Thursday, August 30, 2012

Monologue from One Day in the Life by Marvin X, a docudrama of his addiction and recovery from Crack

This is the most powerful drama I've seen!--playwright, poet, essayist, novelist Ishmael Reed

What upset me about this play is the selfishness of the addict, in spite of all the people and family who love him.--Viola Plummer, Sista's Place, Brooklyn New York

I could never bear the truth of my life as Marvin has done.--Rudi Wongozi

Monologue by Marvin X from his play One Day in the Life, a docudrama of his addiction and recovery from Crack

In the Name of Love, a play by Marvin X, Laney College Theatre, 1981

This scene is from Marvin X's 1981 classic In the Name of Love, a Laney College
production. Marvin X taught at Laney in the drama department at this time.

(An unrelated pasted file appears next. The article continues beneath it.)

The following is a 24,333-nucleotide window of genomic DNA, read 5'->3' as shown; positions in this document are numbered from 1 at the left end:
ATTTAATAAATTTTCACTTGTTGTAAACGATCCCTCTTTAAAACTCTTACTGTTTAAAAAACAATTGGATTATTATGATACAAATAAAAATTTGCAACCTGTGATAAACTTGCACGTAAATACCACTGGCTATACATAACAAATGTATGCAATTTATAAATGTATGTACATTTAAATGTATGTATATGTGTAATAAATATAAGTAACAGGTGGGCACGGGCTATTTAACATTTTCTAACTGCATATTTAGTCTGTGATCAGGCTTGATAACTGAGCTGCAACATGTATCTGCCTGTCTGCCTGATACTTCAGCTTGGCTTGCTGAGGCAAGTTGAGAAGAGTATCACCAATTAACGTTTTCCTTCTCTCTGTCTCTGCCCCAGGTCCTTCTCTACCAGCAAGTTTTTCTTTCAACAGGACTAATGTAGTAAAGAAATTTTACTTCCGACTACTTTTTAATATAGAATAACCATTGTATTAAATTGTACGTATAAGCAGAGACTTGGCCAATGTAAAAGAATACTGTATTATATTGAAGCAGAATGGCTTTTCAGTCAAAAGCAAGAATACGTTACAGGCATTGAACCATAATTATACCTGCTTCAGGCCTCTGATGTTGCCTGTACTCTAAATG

Marvin dealt with male/females relations in a White Supremacy culture, while the
descendants from the Slave System try to transend the box of patriarchal white supremacy culture, no matter that it also appears in African mythology and ritual as practiced by North American Africans.

Several of his students from his theatre class have gone on to greater things.
Ayodele Nzinga co-directed his 1997 production One Day in the Life, as well as co-directing this production at Laney. Ayodele has established her own Lower Bottom Playaz at the Thea Bowman Theatre in West Oakland at the Prescott Joseph Center, 10th and Peralta. Presently she is directing and
producing the works of August Wilson--the Piano Lesson is coming soon.

Marvin X says Ayo is his brightest student. "Ayo is so smart she simply observed my creative activities
and took what she could use and ran with it has been successful. A teacher doesn't want his students to hang around the nest but take the knowledge from him and go for self! Oyo is a prime example.

Please don't make me list my other outstanding students. This is not some ego trip but we want our students to continue the tradition of their teaching, don't corrupt his teachings or water them down with Miller Lite interpretations.